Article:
Though participants in the "authentic performance practice" movement might insist otherwise, the search for the old is really a search for the new. This statement certainly captures the spirit that Dutch keyboardist Gustav Leonhardt brought to his early music performances in the 1950s. His style was characterized not by a rigorous observance of rules, but by the intuitive, almost spiritual connection it tried to establish with the music a kind of authenticity that sought validation not so much from a rigorously academic accuracy (though Leonhardt is by no means historically careless) as from its having an "authentic" effect on the listener.
This two-CD album brings together the two earliest recordings by La Petite Bande. They were made in 1973 and feature landmarks in two important French forms of entertainment—comedie-ballet and opera-ballet. Performed in 1670 at Chambord, one of Louis XIV's grandest country retreats, Le bourgeois gentilhomme was the high water mark of Lully's collaboration with Moliere and was to be the last work of its kind on which the two worked together. Moliere developed the comedie-ballet from the fashionable court ballets, working the dances and music into the body of the play with unparalleled skill. Lully, himself a dancer, proved a gifted partner as the music for Le bourgeois gentilhomme reveals.
In the Telemann mountains, much of the topography remains terra incognita because most of Telemann's music remains an undiscovered country. But whatever future generations of hardy musicologists may uncover, it is unlikely that Telemann's Nouveaux Quatuors en Six Suites published in Paris in 1738 will be displaced as among his output's highest peaks.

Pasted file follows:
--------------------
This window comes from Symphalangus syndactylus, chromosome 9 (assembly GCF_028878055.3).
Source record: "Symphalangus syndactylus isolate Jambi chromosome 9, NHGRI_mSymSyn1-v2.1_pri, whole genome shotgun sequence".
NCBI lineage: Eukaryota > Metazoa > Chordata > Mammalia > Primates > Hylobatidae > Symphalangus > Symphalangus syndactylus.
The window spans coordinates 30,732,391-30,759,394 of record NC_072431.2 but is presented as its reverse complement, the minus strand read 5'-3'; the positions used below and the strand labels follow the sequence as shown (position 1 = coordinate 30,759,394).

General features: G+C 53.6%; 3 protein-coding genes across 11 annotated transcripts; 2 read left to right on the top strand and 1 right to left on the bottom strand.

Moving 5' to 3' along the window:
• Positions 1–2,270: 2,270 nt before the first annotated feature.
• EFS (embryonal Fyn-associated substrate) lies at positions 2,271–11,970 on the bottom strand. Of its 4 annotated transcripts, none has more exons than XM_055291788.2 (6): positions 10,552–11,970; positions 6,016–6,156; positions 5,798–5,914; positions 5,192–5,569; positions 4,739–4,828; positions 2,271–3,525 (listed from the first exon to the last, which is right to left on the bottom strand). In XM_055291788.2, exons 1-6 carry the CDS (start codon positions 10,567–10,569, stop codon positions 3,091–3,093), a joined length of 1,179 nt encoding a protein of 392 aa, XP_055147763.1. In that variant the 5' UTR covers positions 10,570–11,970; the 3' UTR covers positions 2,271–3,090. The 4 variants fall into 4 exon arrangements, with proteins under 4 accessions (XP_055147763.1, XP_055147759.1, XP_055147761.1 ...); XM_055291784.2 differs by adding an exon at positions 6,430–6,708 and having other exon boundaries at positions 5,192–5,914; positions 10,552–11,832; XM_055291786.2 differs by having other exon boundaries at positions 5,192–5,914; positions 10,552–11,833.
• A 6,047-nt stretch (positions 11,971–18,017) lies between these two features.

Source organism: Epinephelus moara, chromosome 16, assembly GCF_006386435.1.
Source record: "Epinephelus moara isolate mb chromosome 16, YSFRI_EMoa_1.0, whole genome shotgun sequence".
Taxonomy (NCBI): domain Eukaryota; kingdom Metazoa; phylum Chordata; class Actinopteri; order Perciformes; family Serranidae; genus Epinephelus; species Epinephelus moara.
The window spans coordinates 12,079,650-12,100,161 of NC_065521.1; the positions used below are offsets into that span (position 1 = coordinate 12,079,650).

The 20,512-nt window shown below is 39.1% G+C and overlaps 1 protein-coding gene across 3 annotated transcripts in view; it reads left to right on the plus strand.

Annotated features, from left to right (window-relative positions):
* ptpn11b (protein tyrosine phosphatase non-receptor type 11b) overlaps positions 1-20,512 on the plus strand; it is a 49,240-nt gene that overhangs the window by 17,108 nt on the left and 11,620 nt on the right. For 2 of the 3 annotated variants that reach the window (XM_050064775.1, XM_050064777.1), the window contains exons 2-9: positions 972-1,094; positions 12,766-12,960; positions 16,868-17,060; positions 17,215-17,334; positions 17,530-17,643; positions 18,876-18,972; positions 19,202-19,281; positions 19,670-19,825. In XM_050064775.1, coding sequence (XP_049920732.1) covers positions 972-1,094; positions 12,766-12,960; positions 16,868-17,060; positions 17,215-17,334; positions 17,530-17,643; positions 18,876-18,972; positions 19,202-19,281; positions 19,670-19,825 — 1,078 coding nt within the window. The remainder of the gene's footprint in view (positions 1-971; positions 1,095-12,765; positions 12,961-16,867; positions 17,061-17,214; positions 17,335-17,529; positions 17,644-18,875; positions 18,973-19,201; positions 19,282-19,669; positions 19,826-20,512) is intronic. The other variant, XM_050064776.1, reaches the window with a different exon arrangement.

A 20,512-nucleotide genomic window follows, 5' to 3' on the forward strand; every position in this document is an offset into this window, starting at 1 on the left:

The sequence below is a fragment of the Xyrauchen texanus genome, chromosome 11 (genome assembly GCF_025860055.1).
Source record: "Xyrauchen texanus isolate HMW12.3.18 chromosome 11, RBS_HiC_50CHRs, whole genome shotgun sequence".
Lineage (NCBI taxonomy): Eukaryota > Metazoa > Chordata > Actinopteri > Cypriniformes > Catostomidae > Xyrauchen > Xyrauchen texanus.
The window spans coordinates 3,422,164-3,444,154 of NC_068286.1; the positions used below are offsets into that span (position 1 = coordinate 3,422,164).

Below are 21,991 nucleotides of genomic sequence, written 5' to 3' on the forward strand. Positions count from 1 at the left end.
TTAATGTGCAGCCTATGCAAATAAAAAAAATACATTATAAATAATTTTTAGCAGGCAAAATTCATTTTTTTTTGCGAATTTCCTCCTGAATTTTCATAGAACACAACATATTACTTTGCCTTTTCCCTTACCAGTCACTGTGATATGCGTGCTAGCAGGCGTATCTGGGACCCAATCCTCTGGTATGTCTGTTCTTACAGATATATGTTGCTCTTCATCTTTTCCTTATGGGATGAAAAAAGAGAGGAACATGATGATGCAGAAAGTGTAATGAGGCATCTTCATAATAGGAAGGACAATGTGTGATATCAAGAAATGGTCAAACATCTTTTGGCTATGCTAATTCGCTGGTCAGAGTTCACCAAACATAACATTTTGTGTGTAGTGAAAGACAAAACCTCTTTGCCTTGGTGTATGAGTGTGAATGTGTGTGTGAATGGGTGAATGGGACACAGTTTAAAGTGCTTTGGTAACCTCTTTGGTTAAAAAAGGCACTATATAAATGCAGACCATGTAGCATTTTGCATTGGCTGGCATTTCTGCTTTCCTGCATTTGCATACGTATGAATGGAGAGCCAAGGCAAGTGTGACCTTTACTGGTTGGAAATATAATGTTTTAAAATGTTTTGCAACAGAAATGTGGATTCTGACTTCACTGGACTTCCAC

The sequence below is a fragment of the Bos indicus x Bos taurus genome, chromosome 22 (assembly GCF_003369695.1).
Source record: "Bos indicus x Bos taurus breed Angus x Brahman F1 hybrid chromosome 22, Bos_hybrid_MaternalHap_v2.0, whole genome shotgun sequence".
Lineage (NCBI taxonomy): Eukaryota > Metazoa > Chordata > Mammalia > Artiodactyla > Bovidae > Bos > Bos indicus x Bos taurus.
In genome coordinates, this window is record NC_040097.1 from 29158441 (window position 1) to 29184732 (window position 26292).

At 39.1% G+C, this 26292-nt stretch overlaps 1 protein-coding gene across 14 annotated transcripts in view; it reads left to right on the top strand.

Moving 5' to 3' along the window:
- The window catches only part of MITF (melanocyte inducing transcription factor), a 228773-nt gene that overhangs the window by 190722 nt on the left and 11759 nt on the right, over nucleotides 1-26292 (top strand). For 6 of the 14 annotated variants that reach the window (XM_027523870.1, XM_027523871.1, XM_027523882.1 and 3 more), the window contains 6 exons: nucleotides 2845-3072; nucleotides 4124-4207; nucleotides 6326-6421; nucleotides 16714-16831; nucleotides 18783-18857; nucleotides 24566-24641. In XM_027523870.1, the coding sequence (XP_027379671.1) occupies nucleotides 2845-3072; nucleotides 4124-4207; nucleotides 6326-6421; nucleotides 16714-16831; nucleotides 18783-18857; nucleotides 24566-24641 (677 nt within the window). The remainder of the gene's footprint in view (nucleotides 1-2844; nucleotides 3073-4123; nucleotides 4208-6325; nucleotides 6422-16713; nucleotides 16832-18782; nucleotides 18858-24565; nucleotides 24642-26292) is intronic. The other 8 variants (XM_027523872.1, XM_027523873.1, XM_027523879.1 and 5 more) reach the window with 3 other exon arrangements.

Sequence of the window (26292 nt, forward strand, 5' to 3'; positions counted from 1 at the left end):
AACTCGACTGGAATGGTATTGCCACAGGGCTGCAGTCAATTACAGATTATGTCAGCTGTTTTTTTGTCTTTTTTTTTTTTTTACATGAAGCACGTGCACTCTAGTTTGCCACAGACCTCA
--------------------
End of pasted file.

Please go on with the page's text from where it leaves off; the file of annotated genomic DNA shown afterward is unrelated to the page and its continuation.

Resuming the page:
Pygmalion, c'est Narcisse créateur. Au lieu de s'éprendre de lui-même dans son propre reflet, il s'éprend de lui-même dans son reflet "second", sa création. S'adressant à la statue, Pygmalion chante : "Se peut-il que tu sois l'ouvrage de ma main ?" Poser la question, c'est y répondre. Apothéose de l'autosatisfaction.
"With this work a new world opened up to us", wrote the actor singer Eduard Devrient, recalling the momentous revival of the St. Matthew Passion some forty years earlier in 1829, when he was joined by Mendelssohn, then barely out of his teens yet fully able and willing to shoulder the burden of a stupendous musical challenge. Bach's masterpiece was already one hundred years old but could look back on little more than one or two unsatisfactory performances, scant recognition, and not a note in print.
This is one of only two complete recordings of Telemann's Paris Quartets available as a single set, and is much superior to the old Bruggen set. The Kuijkens are all very stylish and engaging performers, and they play these works very well.
Telemann wrote a lot of very good chamber music, but these quartets show him at his best. They are full of wonderful melodies, and some amazing rhythmic quirks. If Telemann had not been so prolific, these works would be considered absolute masterpieces on the order of the Brandenburg Concertos of Bach. They are that good.